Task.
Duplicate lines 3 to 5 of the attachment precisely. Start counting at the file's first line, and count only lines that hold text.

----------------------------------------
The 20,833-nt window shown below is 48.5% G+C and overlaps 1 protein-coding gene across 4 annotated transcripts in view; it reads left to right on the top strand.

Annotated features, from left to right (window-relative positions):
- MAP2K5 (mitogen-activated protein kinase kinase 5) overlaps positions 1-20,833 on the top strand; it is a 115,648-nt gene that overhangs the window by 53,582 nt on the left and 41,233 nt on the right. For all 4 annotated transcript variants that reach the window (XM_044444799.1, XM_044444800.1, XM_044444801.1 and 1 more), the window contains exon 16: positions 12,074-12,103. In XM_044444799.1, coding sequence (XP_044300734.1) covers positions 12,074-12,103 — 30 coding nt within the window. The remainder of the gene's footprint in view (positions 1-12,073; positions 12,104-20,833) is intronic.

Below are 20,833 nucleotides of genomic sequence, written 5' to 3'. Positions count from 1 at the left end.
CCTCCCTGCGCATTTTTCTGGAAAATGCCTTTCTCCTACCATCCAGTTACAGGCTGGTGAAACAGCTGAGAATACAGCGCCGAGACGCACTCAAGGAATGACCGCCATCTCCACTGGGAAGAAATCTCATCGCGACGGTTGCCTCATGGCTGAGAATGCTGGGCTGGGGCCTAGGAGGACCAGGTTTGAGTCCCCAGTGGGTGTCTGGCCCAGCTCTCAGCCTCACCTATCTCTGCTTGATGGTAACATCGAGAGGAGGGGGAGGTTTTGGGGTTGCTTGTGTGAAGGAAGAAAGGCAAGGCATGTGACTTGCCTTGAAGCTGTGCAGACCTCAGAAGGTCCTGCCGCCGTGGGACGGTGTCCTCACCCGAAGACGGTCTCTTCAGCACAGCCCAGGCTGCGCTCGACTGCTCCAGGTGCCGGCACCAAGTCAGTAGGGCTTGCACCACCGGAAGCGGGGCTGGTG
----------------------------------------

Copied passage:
- MAP2K5 (mitogen-activated protein kinase kinase 5) overlaps positions 1-20,833 on the top strand; it is a 115,648-nt gene that overhangs the window by 53,582 nt on the left and 41,233 nt on the right. For all 4 annotated transcript variants that reach the window (XM_044444799.1, XM_044444800.1, XM_044444801.1 and 1 more), the window contains exon 16: positions 12,074-12,103. In XM_044444799.1, coding sequence (XP_044300734.1) covers positions 12,074-12,103 — 30 coding nt within the window. The remainder of the gene's footprint in view (positions 1-12,073; positions 12,104-20,833) is intronic.

Below are 20,833 nucleotides of genomic sequence, written 5' to 3'. Positions count from 1 at the left end.
CCTCCCTGCGCATTTTTCTGGAAAATGCCTTTCTCCTACCATCCAGTTACAGGCTGGTGAAACAGCTGAGAATACAGCGCCGAGACGCACTCAAGGAATGACCGCCATCTCCACTGGGAAGAAATCTCATCGCGACGGTTGCCTCATGGCTGAGAATGCTGGGCTGGGGCCTAGGAGGACCAGGTTTGAGTCCCCAGTGGGTGTCTGGCCCAGCTCTCAGCCTCACCTATCTCTGCTTGATGGTAACATCGAGAGGAGGGGGAGGTTTTGGGGTTGCTTGTGTGAAGGAAGAAAGGCAAGGCATGTGACTTGCCTTGAAGCTGTGCAGACCTCAGAAGGTCCTGCCGCCGTGGGACGGTGTCCTCACCCGAAGACGGTCTCTTCAGCACAGCCCAGGCTGCGCTCGACTGCTCCAGGTGCCGGCACCAAGTCAGTAGGGCTTGCACCACCGGAAGCGGGGCTGGTG